Daunting space task _ send astronauts to asteroid

By Seth Borenstein

Associated Press

Published: Saturday, July 23 2011 8:05 a.m. MDT

FILE - This file image released by the Jet Propulsion Laboratory on Monday, July 18, 2011 shows the asteroid Vesta, photographed by the Dawn spacecraft on July 17, 2011. The image was taken from a distance of about 9,500 miles (15,000 kilometers) away.

JPL, File, AP Photo/NASA

Enlarge photo»

HOUSTON — With the space shuttle now history, NASA's next great mission is so audacious, the agency's best minds are wrestling with how to pull it off: Send astronauts to an asteroid in less than 15 years.

The challenges are innumerable. Some old-timers are grousing about it, saying going back to the moon makes more sense. But many NASA brains are thrilled to have such an improbable assignment.

And NASA leaders say civilization may depend on it.

An asteroid is a giant space rock that orbits the sun, like Earth. And someday one might threaten the planet.

But sending people to one won't be easy. You can't land on an asteroid because you'd bounce off — it has virtually no gravity. Reaching it might require a NASA spacecraft to harpoon it. Heck, astronauts couldn't even walk on it because they'd float away.

NASA is thinking about jetpacks, tethers, bungees, nets and spiderwebs to allow explorers to float just above the surface of it while attached to a smaller mini-spaceship.

Such a ship — something like a "Star Trek" shuttlecraft melded with a deep sea explorer with pincer-like arms— is needed just to get within working distance of the rock. That craft would have to be big enough for astronauts to live in for a week or two. They'd still need a larger habitat for the long term.

It would take half a year to reach an asteroid, based on current possible targets. The deep space propulsion system to fly such a distance isn't perfected yet. Football-field-sized solar panels would help, meaning the entire mothership complex would be fairly large. It would have to protect the space travelers from killer solar and cosmic ray bursts. And, they would need a crew capsule, maybe two, for traveling between the asteroid complex and Earth.

And all those parts — mini-spaceship, habitat/living area, crew capsule, solar arrays and propulsion system — would have to be linked together in the middle of space, assembled in a way like the International Space Station but on a smaller scale.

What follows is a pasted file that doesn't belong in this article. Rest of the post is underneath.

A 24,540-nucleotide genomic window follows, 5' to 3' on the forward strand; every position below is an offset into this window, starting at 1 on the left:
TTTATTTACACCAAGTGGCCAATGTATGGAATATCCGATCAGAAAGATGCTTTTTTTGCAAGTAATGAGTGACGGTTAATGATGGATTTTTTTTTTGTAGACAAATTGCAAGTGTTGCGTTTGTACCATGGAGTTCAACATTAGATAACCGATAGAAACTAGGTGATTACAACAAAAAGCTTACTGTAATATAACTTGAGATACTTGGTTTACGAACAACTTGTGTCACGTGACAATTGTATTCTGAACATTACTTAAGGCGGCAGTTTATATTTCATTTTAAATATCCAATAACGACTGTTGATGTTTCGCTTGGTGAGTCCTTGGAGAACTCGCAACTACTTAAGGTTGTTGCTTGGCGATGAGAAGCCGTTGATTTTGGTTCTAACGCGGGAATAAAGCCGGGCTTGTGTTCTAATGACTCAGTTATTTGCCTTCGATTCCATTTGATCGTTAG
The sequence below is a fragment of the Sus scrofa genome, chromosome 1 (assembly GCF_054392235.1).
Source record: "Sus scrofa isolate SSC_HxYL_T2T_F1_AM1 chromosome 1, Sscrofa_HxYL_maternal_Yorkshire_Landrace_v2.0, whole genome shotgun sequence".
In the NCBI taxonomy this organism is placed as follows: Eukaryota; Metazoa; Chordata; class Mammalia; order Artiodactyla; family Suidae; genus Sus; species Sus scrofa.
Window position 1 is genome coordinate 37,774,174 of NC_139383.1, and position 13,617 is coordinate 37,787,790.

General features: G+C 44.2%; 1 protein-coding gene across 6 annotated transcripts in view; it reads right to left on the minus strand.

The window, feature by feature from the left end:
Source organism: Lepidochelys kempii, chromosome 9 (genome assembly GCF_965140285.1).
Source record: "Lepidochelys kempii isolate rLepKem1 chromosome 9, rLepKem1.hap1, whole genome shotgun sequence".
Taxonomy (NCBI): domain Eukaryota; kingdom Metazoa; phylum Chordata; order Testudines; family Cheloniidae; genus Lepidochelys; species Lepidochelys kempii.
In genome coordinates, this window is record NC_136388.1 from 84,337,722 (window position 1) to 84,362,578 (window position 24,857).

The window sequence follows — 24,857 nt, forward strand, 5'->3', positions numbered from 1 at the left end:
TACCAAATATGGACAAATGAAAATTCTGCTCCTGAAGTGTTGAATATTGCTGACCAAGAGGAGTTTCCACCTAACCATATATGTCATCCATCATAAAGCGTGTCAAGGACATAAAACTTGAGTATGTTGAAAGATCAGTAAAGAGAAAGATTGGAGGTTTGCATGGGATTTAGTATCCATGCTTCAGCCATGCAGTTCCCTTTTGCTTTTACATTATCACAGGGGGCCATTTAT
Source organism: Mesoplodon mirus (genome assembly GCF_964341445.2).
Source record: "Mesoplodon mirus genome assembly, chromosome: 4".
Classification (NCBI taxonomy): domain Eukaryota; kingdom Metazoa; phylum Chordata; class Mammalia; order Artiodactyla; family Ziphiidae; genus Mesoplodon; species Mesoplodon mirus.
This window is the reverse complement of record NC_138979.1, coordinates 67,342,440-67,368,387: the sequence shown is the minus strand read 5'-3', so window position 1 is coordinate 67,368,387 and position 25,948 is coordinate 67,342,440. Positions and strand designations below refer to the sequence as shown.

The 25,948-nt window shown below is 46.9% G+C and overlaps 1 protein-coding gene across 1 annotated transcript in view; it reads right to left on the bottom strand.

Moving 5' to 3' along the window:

Beyond all those obstacles, NASA doesn't even know which asteroid would be the best place to visit.

All this has to be ready to launch by 2025 by presidential order.

"This is the big step," said Kent Joosten, chief architect of the human exploration team at Johnson Space Center. "This is out into the universe, away from Earth's gravity completely... This is really where you are doing the 'Star Trek' kind of thing."

It has the dreamers of NASA both excited and anxious.

"This is a risky mission. It's a challenging mission," said NASA chief technology officer Bobby Braun. "It's the kind of mission that engineers will eat up."

This is a matter of sending "humans farther than ever before," said NASA Deputy Administrator Lori Garver. It is all a stepping stone to the dream of flying astronauts to Mars in the mid 2030s.

"I think it is THE mission NASA should embrace," said University of Tennessee aerospace professor John Muratore. "To be successful at this mission, you've got to embrace all of the technologies that you need for Mars."

Critics, including former Apollo astronauts and flight directors, have blasted President Barack Obama for canceling George W. Bush's plan to return astronauts to the moon. They dismiss talk of asteroid visits.

But that's because NASA has not done a good job of outlining the fascinating details and explaining why it is important, said astronomer and former astronaut John Grunsfeld.

"NASA doesn't have a story right now," said Grunsfeld, deputy director at the Space Telescope Science Institute. "Exploration is nothing if not the articulation of a great story."

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